The Key to Good Ghee
In traditional South Asian (Indian, Bangladeshi, Nepali, and Pakistani) cuisine, ghee is a staple for cooking. Because of its high saturated fat content, it is semisolid at cooler temperatures and liquid at warmer temperatures. It has a high smoke point (between 375 - 485 degrees Fahrenheit or 190–250 degrees Celsius, depending upon the purity) and doesn’t break down and form free radicals as readily as vegetable oils. It is therefore a good choice for cooking at higher temperatures, when sautéing or frying, for example.
After the food is cooked, ghee is also used as a finishing oil, drizzled over the dish just before serving. Some cooks flavor the ghee with herbs or spices to add even more flavor and use it as a dipping sauce alongside breads, vegetables, meat, or fish.
From temple to table
Ghee is so highly valued in India for religious, health, and culinary purposes that it is sometimes stored in temples for offerings to the gods, burning in lamps called naanda deepa. Mahaghtra ghee, aged for over 100 years and with a price to match, is believed to heal many ailments. Some Indians say that no food is complete without the goodness of ghee!
This liquid gold can be purchased in stores that specialize in Indian or South Asian goods, and even online at Amazon these days. It is manufactured commercially in different ways, with the best quality ghee being made from cultured raw cream collected when cows are eating the tender young growth of spring or fall grass.
A home cook can make ghee as well. Although it is not difficult, the process does require time and careful watching.
Make it yourself!
The simplest way is to start with grass-fed, organic butter. Cultured butter is traditionally used, resulting in desi ghee, but you can use either cultured or sweet butter to make ghee. Although unsalted butter is preferable, you can also use salted butter since the processing removes the salt. The finished product reflects the quality of the ingredients, so use the best quality butter you can find.
Start with a pound of butter and a two-quart saucepan. Warm the butter slowly in the uncovered pan over low to medium heat on a stove, and continue to cook until the liquid butter begins to bubble. You may want to use a spatter screen because the liquid will pop and sputter as the water molecules evaporate.
The bubbling liquid may expand exponentially and burn if it gets too hot. Turn down the heat and continue to let it simmer. Skim the foam that rises to the surface with a clean, dry spoon. In about 15 to 20 minutes, the liquid butter will stop sputtering, and the milk solids (sugars and proteins) will form a whitish substance in the bottom of the pan. At this point, watch carefully as those milk solids begin to caramelize and turn brown, being careful not to let the solids get too brown and burn.
When the ghee emits a nutty, caramel aroma, turn off the heat and let it cool slightly to allow it to absorb more of the rich flavor of the browned residue. While it is still liquid, pour the liquid ghee through double cheesecloth or an unbleached coffee filter into a clean, dry, heatproof jar (a Mason jar works well).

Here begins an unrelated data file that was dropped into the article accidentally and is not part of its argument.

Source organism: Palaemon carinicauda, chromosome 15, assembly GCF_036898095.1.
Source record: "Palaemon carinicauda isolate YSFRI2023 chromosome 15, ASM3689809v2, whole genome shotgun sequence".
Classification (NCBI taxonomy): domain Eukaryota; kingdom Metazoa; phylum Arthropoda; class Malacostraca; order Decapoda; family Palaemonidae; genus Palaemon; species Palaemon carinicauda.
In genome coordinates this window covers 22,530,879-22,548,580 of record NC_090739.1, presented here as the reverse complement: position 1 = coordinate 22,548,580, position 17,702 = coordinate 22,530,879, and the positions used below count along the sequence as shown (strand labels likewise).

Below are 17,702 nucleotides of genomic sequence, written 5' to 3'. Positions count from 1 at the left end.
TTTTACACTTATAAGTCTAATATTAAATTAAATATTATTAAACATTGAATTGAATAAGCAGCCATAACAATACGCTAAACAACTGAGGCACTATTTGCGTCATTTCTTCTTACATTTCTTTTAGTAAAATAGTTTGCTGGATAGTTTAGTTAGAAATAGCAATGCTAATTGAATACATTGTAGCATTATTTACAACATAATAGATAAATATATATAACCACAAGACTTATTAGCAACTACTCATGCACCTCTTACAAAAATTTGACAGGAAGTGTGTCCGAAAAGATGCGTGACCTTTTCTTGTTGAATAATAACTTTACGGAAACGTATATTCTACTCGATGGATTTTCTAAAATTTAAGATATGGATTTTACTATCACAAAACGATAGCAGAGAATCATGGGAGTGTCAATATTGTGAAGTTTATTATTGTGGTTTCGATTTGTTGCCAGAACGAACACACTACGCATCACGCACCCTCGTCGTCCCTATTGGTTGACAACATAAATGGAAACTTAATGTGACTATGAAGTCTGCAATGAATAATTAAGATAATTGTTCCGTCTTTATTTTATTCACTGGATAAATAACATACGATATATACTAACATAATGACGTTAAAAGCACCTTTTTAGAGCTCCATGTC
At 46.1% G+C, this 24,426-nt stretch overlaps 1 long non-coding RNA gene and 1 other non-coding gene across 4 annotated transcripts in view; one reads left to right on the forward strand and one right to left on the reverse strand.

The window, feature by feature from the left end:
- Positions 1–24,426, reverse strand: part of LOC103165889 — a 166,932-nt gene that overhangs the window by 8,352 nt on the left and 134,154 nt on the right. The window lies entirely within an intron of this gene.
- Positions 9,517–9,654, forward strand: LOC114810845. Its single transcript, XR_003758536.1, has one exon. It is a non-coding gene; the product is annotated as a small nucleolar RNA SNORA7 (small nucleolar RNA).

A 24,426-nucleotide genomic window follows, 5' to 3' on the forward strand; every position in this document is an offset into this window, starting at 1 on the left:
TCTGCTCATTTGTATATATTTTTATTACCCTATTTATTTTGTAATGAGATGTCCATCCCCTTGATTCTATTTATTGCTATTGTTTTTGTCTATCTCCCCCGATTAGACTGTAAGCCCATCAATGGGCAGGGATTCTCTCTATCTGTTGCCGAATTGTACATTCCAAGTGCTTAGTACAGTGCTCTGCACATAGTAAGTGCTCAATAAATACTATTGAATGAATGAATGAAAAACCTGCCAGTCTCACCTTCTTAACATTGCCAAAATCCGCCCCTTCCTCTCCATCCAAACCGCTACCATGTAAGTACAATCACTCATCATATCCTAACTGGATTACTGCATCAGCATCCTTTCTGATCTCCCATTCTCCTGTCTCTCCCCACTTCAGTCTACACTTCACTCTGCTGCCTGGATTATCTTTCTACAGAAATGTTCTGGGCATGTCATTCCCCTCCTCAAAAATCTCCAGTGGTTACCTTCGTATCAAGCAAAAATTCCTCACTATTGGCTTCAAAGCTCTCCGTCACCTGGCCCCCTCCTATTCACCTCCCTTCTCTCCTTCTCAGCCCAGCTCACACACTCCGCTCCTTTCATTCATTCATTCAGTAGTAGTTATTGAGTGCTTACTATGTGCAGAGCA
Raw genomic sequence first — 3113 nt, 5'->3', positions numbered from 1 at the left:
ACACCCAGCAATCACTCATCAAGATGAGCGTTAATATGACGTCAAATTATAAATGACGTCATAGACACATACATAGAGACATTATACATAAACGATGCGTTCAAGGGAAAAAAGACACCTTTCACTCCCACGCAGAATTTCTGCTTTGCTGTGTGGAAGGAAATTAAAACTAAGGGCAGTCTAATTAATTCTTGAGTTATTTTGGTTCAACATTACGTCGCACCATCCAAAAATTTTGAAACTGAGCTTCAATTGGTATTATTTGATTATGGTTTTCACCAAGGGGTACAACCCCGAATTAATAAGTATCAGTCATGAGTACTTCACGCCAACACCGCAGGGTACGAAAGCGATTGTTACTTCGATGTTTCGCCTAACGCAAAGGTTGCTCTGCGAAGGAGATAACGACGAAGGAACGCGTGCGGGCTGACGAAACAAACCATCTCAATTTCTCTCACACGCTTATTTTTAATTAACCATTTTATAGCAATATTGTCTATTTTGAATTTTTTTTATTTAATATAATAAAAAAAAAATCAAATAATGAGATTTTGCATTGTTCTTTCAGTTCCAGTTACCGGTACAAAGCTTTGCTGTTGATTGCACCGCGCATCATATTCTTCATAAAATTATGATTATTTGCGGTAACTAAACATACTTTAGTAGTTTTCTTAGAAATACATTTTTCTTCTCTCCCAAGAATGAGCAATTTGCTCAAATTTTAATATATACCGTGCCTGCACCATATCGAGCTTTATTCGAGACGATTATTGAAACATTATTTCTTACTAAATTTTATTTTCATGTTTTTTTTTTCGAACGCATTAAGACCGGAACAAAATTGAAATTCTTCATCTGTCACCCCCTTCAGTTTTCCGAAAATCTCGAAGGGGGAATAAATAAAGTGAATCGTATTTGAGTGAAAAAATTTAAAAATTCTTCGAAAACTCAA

The browned solids that are strained out include the casein and lactose from the butter. This residue can be discarded, but many generations of Indian children have enjoyed it mixed with a sweetener and consumed as a special treat. Some cooks use the browned residue as a nutty flavoring in soups, stews, or vegetable dishes. If you used salted butter, this residue will contain all the salt and the clear liquid will be salt-free.
Let the ghee cool at room temperature, uncovered, until the liquid becomes a creamy semisolid. This helps prevent condensation inside the jar, extending the shelf life of the finished ghee.
Seasoning the ghee
Adventuresome cooks may want to try flavoring their ghee, which can be done by adding garlic, herbs, and/or spices to the melting butter at the beginning of the process, then straining and discarding them with the browned butter solids at the end. Some combinations include: garlic and oregano, garlic and ginger, cinnamon and clove, shallot and tarragon. The possible combinations are endless.
Since the sugars and proteins, lactose, and casein have been removed, ghee is a shelf-stable product containing mostly saturated fat. Although some manufacturers recommend refrigeration for ghee, it does keep well at room temperature for short-term, everyday use. In fact, the cycle of warming and refrigerating may cause condensation to form, which can increase the chances of contamination (hydrolytic rancidity). Using a clean, dry utensil to scoop ghee from its container is important to prevent the introduction of pathogens or impurities that can result in microbial rancidity. If you don’t wish to refrigerate your ghee, you may want to keep it in a cool, dark location or in an airtight container that blocks light to prevent oxidative rancidity. With proper care, ghee can last for a very long time. Some say that the older the ghee is, the better—in fact, stories are told of valuable aged ghee being passed down from generation to generation.
But most people find that their ghee doesn’t last long at all—once they discover the delicious flavor it adds to food, they go through it far too quickly to worry about its shelf life!
- ALICE ABLER
- Jennifer McLagan. Fat: An Appreciation of a Misunderstood Ingredient, With Recipes, (Random House, 2008). Larousse Gastronomique. Jenifer Harvey Lang, ed., (Crown Publishers, 1988). How to Store Ghee. http://www.indiacurry.com/dairy/storingghee.htm